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Marvel 1985 Paperback – August 5, 2009

4.2 out of 5 stars 13 customer reviews

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Paperback, August 5, 2009
$10.88 $3.87

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Product Details

  • Paperback: 176 pages
  • Publisher: Marvel (August 5, 2009)
  • Language: English
  • ISBN-10: 0785121595
  • ISBN-13: 978-0785121596
  • Product Dimensions: 6.6 x 0.3 x 10.1 inches
  • Shipping Weight: 12 ounces
  • Average Customer Review: 4.2 out of 5 stars  See all reviews (13 customer reviews)
  • Amazon Best Sellers Rank: #1,830,246 in Books (See Top 100 in Books)

Customer Reviews

Top Customer Reviews

Format: Paperback
Small Town America, 1985: Toby Goodman is a thirteen year old boy who weathers the storm of his parent's seperation, his mother's choice of new boyfriend and his father's indolence by immersing himself in the minituae of the Marvel comics universe. Fast becoming kind of kid who can tell you in which issue 'The Hulk' first encountered 'The Leader', Toby's humdrum existence takes a turn for the bizarre when he spots a creature that resembles 'Captain America's' arch-nemesis, 'The Red Skull', gazing out from an upper storey window of the local nexus of suburban folklore, the abandoned Wyncham house. Before long, more characters from the pages of Stan Lee and Jack Kirby's fictional universe begin showing up in the flesh. Who or what is responsible? What is the connection with the Wyncham house's notorious past? and what can an isolated teenage boy really do when confronted with the likes of 'Modok', 'The Lizard' and 'Fin Fang Foom'?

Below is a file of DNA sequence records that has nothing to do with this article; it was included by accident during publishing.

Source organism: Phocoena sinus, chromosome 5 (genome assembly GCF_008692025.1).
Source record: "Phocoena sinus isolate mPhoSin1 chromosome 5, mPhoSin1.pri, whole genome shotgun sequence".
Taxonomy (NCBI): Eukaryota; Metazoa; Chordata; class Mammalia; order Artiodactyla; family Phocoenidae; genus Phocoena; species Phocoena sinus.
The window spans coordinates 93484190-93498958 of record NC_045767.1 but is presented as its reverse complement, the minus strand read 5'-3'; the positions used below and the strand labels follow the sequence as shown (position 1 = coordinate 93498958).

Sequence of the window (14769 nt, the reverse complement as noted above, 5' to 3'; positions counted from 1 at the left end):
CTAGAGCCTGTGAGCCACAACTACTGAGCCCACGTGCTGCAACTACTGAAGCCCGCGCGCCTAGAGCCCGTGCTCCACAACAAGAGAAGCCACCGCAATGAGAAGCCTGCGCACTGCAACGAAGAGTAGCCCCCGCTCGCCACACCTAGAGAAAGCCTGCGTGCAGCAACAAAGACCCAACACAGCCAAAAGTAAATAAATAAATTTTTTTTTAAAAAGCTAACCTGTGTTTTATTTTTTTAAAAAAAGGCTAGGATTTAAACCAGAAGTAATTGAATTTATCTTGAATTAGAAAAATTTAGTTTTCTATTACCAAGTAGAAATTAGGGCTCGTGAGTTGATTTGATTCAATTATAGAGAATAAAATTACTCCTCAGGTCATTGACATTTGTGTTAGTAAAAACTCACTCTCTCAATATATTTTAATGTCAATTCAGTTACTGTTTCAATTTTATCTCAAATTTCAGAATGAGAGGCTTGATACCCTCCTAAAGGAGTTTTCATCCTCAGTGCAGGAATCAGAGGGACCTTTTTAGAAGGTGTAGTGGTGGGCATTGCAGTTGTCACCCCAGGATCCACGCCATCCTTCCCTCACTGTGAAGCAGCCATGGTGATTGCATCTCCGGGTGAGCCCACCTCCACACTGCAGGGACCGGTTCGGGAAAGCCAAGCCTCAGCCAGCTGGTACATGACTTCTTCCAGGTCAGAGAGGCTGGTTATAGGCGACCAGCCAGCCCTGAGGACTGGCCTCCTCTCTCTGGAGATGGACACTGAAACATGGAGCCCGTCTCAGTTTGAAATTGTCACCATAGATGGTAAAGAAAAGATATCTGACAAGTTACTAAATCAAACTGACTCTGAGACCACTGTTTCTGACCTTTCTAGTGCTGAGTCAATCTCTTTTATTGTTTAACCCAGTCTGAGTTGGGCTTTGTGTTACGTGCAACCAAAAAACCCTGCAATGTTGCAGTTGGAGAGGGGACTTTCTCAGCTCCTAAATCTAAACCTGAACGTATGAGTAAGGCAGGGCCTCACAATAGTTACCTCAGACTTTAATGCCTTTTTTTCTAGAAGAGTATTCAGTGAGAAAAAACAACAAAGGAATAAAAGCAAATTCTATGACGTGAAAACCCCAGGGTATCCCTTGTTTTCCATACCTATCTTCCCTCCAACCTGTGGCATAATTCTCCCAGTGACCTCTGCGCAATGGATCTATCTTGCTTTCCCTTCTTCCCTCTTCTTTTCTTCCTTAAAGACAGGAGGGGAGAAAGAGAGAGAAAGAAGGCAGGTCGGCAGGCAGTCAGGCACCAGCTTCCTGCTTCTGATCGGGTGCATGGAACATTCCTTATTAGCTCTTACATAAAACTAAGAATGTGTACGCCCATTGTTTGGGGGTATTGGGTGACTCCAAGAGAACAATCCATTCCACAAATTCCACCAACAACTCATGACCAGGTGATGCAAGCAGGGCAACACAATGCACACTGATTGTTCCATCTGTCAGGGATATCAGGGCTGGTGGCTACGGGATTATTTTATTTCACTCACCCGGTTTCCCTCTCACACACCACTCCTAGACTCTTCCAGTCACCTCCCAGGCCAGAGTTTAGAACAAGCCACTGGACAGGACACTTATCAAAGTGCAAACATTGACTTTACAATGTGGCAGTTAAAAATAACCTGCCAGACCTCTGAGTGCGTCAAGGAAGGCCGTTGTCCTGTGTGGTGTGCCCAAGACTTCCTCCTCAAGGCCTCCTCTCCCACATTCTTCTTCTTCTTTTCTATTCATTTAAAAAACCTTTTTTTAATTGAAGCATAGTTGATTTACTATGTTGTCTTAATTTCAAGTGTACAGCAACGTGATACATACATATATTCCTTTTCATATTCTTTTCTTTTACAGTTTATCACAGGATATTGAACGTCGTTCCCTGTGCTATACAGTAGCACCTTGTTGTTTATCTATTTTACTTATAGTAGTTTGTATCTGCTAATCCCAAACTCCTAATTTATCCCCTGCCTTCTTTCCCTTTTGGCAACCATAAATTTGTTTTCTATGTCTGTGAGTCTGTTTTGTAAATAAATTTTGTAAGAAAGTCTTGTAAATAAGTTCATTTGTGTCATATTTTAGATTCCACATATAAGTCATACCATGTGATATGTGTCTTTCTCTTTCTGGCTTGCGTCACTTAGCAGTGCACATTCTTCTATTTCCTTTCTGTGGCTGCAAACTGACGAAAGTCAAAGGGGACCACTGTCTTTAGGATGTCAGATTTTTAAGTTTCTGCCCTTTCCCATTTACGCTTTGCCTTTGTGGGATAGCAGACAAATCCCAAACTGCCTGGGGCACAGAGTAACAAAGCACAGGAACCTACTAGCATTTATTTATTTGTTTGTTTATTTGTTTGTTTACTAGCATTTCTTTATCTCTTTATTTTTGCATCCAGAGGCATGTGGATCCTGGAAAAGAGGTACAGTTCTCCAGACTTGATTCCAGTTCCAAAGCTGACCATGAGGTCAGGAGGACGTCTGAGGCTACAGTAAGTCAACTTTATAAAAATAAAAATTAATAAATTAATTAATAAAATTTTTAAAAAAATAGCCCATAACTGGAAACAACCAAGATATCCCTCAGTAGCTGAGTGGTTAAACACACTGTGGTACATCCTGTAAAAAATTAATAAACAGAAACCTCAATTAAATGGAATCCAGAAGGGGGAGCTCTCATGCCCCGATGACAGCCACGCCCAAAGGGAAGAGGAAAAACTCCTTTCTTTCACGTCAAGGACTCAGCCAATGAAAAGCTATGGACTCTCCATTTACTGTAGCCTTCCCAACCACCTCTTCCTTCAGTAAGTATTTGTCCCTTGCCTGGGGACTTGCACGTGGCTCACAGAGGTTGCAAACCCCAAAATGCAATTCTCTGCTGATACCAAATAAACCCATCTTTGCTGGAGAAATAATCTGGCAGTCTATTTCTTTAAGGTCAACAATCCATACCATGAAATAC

Mark Millar and Tommy Lee Edward's "Marvel 1985" was a comic book that I wanted to like a lot because of the intriguing premise - but after reading it, I found myself strangely underwhelmed.

Drawing heavily from the concept of films like The Last Action Hero and playing fast and loose with the concept of fictional versus real violence should have been a lot more effective in the hands of a writer like Mark Millar. Sadly, in the case of this book, it wasn't. I couldn't engage with the characters as anything other than cyphers and cliches and whilst TLE's artwork was suitably lurid and vaguely reminiscent of the artwork of comics like